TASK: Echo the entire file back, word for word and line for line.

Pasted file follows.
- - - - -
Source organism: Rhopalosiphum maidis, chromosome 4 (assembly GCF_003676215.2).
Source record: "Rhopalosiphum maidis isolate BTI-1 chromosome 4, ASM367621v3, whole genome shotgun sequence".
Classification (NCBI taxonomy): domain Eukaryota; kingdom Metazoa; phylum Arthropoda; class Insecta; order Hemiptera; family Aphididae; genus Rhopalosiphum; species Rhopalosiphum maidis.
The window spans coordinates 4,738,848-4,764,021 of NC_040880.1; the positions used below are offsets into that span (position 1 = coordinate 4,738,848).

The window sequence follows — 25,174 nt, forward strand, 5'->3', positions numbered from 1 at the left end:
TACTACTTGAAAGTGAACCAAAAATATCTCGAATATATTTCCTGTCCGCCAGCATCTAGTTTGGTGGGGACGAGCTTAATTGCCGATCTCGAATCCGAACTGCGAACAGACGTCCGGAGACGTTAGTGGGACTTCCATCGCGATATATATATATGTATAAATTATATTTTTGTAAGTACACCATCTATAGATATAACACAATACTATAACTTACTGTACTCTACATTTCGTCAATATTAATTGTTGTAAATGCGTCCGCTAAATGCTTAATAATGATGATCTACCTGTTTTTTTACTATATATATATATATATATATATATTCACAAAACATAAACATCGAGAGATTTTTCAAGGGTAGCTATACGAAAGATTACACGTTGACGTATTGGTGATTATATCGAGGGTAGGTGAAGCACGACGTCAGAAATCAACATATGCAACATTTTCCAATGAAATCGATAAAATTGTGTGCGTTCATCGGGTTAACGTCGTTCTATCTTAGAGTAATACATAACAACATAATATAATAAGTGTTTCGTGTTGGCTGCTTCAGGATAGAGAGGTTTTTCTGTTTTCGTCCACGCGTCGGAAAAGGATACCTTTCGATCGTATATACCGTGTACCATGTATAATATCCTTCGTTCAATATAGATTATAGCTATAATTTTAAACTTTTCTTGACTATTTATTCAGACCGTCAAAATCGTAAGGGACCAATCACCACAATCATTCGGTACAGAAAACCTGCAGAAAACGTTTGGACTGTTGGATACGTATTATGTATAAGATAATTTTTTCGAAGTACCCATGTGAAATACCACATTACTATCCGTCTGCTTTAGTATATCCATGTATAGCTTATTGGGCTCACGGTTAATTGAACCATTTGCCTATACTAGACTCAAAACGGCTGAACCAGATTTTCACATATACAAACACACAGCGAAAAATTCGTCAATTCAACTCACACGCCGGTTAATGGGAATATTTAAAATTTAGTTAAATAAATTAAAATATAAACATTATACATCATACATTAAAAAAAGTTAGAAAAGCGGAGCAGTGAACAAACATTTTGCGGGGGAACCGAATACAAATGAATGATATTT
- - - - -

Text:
Source organism: Rhopalosiphum maidis, chromosome 4 (assembly GCF_003676215.2).
Source record: "Rhopalosiphum maidis isolate BTI-1 chromosome 4, ASM367621v3, whole genome shotgun sequence".
Classification (NCBI taxonomy): domain Eukaryota; kingdom Metazoa; phylum Arthropoda; class Insecta; order Hemiptera; family Aphididae; genus Rhopalosiphum; species Rhopalosiphum maidis.
The window spans coordinates 4,738,848-4,764,021 of NC_040880.1; the positions used below are offsets into that span (position 1 = coordinate 4,738,848).

The window sequence follows — 25,174 nt, forward strand, 5'->3', positions numbered from 1 at the left end:
TACTACTTGAAAGTGAACCAAAAATATCTCGAATATATTTCCTGTCCGCCAGCATCTAGTTTGGTGGGGACGAGCTTAATTGCCGATCTCGAATCCGAACTGCGAACAGACGTCCGGAGACGTTAGTGGGACTTCCATCGCGATATATATATATGTATAAATTATATTTTTGTAAGTACACCATCTATAGATATAACACAATACTATAACTTACTGTACTCTACATTTCGTCAATATTAATTGTTGTAAATGCGTCCGCTAAATGCTTAATAATGATGATCTACCTGTTTTTTTACTATATATATATATATATATATATATTCACAAAACATAAACATCGAGAGATTTTTCAAGGGTAGCTATACGAAAGATTACACGTTGACGTATTGGTGATTATATCGAGGGTAGGTGAAGCACGACGTCAGAAATCAACATATGCAACATTTTCCAATGAAATCGATAAAATTGTGTGCGTTCATCGGGTTAACGTCGTTCTATCTTAGAGTAATACATAACAACATAATATAATAAGTGTTTCGTGTTGGCTGCTTCAGGATAGAGAGGTTTTTCTGTTTTCGTCCACGCGTCGGAAAAGGATACCTTTCGATCGTATATACCGTGTACCATGTATAATATCCTTCGTTCAATATAGATTATAGCTATAATTTTAAACTTTTCTTGACTATTTATTCAGACCGTCAAAATCGTAAGGGACCAATCACCACAATCATTCGGTACAGAAAACCTGCAGAAAACGTTTGGACTGTTGGATACGTATTATGTATAAGATAATTTTTTCGAAGTACCCATGTGAAATACCACATTACTATCCGTCTGCTTTAGTATATCCATGTATAGCTTATTGGGCTCACGGTTAATTGAACCATTTGCCTATACTAGACTCAAAACGGCTGAACCAGATTTTCACATATACAAACACACAGCGAAAAATTCGTCAATTCAACTCACACGCCGGTTAATGGGAATATTTAAAATTTAGTTAAATAAATTAAAATATAAACATTATACATCATACATTAAAAAAAGTTAGAAAAGCGGAGCAGTGAACAAACATTTTGCGGGGGAACCGAATACAAATGAATGATATTT